Thoughts on Fried Baloney

Well, not really.

Fried baloney is very popular around here. Brewster the dog loves scrambled eggs with fried baloney. Kiki the parrot loves baloney in any form. The only person in this house who doesn’t eat baloney is Lady Sofie. She politely tells me “Cats don’t do baloney but we do like cat treats”

Now I’ve ate a lot of baloney in my life and always assumed cheap baloney would be about the worst food you could give somebody.

But I was wrong.

I had never tried to eat food that do gooders think is “good enough for poor people”

The Police department in partnership with a do gooder group have been operating a drive through food pantry in our neighborhood every Thursday. I happened to be working on some vacant lots over that way. So I pulled in and talked to them.

Last fall before I went into the hospital I had been working with the Buddhist Temple passing out fresh fruit and veggies. The boxes of fruit and veggies were large and more than one elderly person could eat before they spoiled. So I would let everybody pick and choose, then I gave what was left to a large extended family that would use the rest.

When I pulled in I was thinking about doing it again. They thought it was a good idea and gave me 4 boxes to pass out. These boxes were different in that they had dairy and meat products in them as well as fresh fruit and veggies. The meat products were cheap hotdogs, and 2 packages labeled taco meat.

The label on the taco meat said meat and soy fillers. So I thought ok. Taco Bell.

I wish.

I had a package left over so I opened it to see what it was like and maybe tacos for supper. I put some in a bowl and nuked it in the microwave. I took it out and the “meat” was swimming in grease. After straining out the grease I had 1/3 cup of “meat” and 1/4 cup of grease. A look at the label and the product was half fat with more grams of fat than protein. Of the 160 calories in a serving 110 of them were from fat. From what I could tell the manufacturer ground up beef tallow trimmings added a bit of soy to boost the protein and sold it as meat.

But it was good enough for poor people. If there is one constant in this neighborhood it is that statement.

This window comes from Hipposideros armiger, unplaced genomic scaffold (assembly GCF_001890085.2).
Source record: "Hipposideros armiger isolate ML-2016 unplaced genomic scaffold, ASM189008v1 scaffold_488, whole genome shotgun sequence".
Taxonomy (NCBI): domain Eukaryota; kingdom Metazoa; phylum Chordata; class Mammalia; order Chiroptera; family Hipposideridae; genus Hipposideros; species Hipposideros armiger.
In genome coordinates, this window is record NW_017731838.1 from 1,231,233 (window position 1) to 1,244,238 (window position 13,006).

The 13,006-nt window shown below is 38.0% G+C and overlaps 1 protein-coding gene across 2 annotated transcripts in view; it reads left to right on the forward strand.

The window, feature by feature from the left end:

Thank you for letting me rant.


Sunday Serendipity, with Mozart and helpers

An interesting back story about todays selection, on Mozart’s premature death it remained unfinished From Wiki

The Requiem in D minor, K. 626, is a requiem mass by Wolfgang Amadeus Mozart (1756–1791). Mozart composed part of the Requiem in Vienna in late 1791, but it was unfinished at his death on 5 December the same year. A completed version dated 1792 by Franz Xaver Süssmayr was delivered to Count Franz von Walsegg, who commissioned the piece for a requiem service to commemorate the anniversary of his wife’s death on 14 February.

The autograph manuscript shows the finished and orchestrated Introit in Mozart’s hand, and detailed drafts of the Kyrie and the sequence Dies irae as far as the first eight bars of the Lacrymosa movement, and the Offertory. It cannot be shown to what extent Süssmayr may have depended on now lost “scraps of paper” for the remainder; he later claimed the Sanctus and Benedictus and the Agnus Dei as his own.

Walsegg probably intended to pass the Requiem off as his own composition, as he is known to have done with other works. This plan was frustrated by a public benefit performance for Mozart’s widow Constanze. She was responsible for a number of stories surrounding the composition of the work, including the claims that Mozart received the commission from a mysterious messenger who did not reveal the commissioner’s identity, and that Mozart came to believe that he was writing the requiem for his own funeral.

Performed by: Orchestre national de France and the Choeur de Radio France

James Gaffigan, conductor

Enjoy, Jack

Sunday Serendipity

In March of 1721, Johann Sebastian Bach carefully inked six of his best concertos into a book for the Margrave of Brandenburg, Christian Ludwig. The original title, “Six Concerts à plusieurs instruments” is now known as the “Brandenburg” Concertos in English or “Brandenburgische Konzerte” in German. These six concertos represent the summa of chamber music in the high baroque period, and the third concerto (BWV 1048) is noted for its rich texture of three violins, three violas and three cellos, with a continuo part for the harpsichord and violone. The original title is as follows: “Concerto 3zo [terzo] a tre Violini, tre Viole, è tre Violoncelli col Basso per il Cembalo”. On the continuo part, Bach has written “Violone & Cembalo”, and this is how it is performed in the video, just as it is indicated in the original manuscript.

Enjoy, Jack